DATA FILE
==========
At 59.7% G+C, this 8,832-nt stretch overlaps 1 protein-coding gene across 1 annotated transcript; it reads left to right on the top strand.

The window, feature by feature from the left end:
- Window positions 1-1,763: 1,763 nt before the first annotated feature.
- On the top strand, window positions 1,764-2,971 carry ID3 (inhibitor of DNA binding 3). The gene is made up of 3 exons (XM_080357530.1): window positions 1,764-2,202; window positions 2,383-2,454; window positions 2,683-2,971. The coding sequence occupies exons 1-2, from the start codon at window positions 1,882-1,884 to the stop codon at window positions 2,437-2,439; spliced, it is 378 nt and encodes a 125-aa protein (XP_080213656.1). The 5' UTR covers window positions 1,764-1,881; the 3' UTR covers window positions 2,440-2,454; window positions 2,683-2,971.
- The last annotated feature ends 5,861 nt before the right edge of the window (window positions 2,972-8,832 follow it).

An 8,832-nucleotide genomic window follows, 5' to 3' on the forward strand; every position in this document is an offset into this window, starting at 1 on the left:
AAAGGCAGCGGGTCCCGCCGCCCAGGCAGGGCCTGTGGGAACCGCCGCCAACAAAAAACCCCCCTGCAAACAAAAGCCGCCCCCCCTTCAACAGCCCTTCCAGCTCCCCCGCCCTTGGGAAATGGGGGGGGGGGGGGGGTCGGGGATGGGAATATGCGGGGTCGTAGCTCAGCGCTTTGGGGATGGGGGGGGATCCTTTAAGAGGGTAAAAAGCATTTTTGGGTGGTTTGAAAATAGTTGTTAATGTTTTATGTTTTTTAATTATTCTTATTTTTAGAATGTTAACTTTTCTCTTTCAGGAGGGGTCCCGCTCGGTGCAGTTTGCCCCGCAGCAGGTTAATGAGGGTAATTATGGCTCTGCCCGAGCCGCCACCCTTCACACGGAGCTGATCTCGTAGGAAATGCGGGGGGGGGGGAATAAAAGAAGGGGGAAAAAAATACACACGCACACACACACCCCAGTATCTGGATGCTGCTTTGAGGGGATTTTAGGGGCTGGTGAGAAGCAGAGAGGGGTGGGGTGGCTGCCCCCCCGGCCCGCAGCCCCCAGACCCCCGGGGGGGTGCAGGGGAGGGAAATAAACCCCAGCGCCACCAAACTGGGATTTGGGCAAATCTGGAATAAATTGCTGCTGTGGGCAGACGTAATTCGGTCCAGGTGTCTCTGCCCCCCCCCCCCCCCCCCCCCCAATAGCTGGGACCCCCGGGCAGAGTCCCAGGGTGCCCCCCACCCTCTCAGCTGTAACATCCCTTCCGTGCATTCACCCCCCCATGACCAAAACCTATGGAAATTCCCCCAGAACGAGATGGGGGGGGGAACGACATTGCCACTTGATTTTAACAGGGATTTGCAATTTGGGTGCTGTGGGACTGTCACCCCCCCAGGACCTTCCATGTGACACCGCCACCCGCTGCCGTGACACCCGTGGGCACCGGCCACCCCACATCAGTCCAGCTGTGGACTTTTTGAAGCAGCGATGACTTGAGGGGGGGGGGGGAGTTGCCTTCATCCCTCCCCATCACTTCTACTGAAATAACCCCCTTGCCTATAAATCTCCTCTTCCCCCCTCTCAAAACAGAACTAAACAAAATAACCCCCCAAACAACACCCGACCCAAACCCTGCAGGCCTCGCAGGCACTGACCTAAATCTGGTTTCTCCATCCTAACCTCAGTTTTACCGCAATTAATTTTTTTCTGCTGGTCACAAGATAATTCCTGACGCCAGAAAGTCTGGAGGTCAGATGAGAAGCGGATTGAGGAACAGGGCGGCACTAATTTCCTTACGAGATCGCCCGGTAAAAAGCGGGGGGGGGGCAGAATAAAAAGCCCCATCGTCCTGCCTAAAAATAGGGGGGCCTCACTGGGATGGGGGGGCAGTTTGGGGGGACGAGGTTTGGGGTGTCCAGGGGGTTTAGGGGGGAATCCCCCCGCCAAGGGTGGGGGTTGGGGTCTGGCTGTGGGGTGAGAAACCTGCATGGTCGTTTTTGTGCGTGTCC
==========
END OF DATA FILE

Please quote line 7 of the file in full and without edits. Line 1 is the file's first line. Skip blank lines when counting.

AAAGGCAGCGGGTCCCGCCGCCCAGGCAGGGCCTGTGGGAACCGCCGCCAACAAAAAACCCCCCTGCAAACAAAAGCCGCCCCCCCTTCAACAGCCCTTCCAGCTCCCCCGCCCTTGGGAAATGGGGGGGGGGGGGGGGTCGGGGATGGGAATATGCGGGGTCGTAGCTCAGCGCTTTGGGGATGGGGGGGGATCCTTTAAGAGGGTAAAAAGCATTTTTGGGTGGTTTGAAAATAGTTGTTAATGTTTTATGTTTTTTAATTATTCTTATTTTTAGAATGTTAACTTTTCTCTTTCAGGAGGGGTCCCGCTCGGTGCAGTTTGCCCCGCAGCAGGTTAATGAGGGTAATTATGGCTCTGCCCGAGCCGCCACCCTTCACACGGAGCTGATCTCGTAGGAAATGCGGGGGGGGGGGAATAAAAGAAGGGGGAAAAAAATACACACGCACACACACACCCCAGTATCTGGATGCTGCTTTGAGGGGATTTTAGGGGCTGGTGAGAAGCAGAGAGGGGTGGGGTGGCTGCCCCCCCGGCCCGCAGCCCCCAGACCCCCGGGGGGGTGCAGGGGAGGGAAATAAACCCCAGCGCCACCAAACTGGGATTTGGGCAAATCTGGAATAAATTGCTGCTGTGGGCAGACGTAATTCGGTCCAGGTGTCTCTGCCCCCCCCCCCCCCCCCCCCCCAATAGCTGGGACCCCCGGGCAGAGTCCCAGGGTGCCCCCCACCCTCTCAGCTGTAACATCCCTTCCGTGCATTCACCCCCCCATGACCAAAACCTATGGAAATTCCCCCAGAACGAGATGGGGGGGGGAACGACATTGCCACTTGATTTTAACAGGGATTTGCAATTTGGGTGCTGTGGGACTGTCACCCCCCCAGGACCTTCCATGTGACACCGCCACCCGCTGCCGTGACACCCGTGGGCACCGGCCACCCCACATCAGTCCAGCTGTGGACTTTTTGAAGCAGCGATGACTTGAGGGGGGGGGGGGAGTTGCCTTCATCCCTCCCCATCACTTCTACTGAAATAACCCCCTTGCCTATAAATCTCCTCTTCCCCCCTCTCAAAACAGAACTAAACAAAATAACCCCCCAAACAACACCCGACCCAAACCCTGCAGGCCTCGCAGGCACTGACCTAAATCTGGTTTCTCCATCCTAACCTCAGTTTTACCGCAATTAATTTTTTTCTGCTGGTCACAAGATAATTCCTGACGCCAGAAAGTCTGGAGGTCAGATGAGAAGCGGATTGAGGAACAGGGCGGCACTAATTTCCTTACGAGATCGCCCGGTAAAAAGCGGGGGGGGGGCAGAATAAAAAGCCCCATCGTCCTGCCTAAAAATAGGGGGGCCTCACTGGGATGGGGGGGCAGTTTGGGGGGACGAGGTTTGGGGTGTCCAGGGGGTTTAGGGGGGAATCCCCCCGCCAAGGGTGGGGGTTGGGGTCTGGCTGTGGGGTGAGAAACCTGCATGGTCGTTTTTGTGCGTGTCC